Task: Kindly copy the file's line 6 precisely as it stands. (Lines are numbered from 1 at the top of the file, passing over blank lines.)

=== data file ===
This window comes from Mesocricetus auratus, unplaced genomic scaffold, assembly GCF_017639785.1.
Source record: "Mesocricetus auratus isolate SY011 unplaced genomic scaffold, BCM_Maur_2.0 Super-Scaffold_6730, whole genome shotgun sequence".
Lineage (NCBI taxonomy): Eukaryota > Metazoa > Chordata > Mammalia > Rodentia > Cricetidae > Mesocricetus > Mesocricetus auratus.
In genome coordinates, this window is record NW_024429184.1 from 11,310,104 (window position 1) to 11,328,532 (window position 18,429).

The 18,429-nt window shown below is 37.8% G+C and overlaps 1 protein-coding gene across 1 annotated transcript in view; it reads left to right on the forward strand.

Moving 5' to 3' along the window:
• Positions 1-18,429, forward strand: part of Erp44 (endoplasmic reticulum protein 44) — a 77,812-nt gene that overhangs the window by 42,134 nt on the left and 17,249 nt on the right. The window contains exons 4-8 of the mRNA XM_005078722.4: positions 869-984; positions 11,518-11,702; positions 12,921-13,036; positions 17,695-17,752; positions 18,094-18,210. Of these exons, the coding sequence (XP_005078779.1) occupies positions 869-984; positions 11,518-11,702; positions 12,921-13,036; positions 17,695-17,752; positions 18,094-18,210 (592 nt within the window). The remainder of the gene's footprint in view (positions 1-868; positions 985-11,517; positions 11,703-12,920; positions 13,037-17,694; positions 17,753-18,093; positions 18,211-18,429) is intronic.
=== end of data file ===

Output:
Moving 5' to 3' along the window: